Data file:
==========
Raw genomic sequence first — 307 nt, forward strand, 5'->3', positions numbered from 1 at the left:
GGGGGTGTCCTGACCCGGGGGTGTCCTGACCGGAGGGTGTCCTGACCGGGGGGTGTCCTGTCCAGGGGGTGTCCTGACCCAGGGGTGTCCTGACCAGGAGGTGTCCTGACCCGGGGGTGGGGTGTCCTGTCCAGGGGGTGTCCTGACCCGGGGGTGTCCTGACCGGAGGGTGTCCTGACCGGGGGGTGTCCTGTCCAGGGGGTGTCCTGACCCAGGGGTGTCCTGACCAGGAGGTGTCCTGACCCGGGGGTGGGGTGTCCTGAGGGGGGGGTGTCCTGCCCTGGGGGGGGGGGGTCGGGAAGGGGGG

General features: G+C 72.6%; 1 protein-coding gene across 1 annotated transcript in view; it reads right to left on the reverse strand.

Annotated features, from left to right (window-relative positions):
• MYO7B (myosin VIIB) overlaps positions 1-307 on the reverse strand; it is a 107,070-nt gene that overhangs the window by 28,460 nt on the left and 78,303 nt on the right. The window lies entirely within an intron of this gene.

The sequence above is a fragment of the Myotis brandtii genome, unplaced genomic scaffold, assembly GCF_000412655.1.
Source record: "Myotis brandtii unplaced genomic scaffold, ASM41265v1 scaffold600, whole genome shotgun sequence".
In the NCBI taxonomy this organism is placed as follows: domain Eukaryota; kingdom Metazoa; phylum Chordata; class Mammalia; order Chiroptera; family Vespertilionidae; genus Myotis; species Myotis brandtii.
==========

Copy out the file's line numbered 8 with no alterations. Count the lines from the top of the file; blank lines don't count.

In the NCBI taxonomy this organism is placed as follows: domain Eukaryota; kingdom Metazoa; phylum Chordata; class Mammalia; order Chiroptera; family Vespertilionidae; genus Myotis; species Myotis brandtii.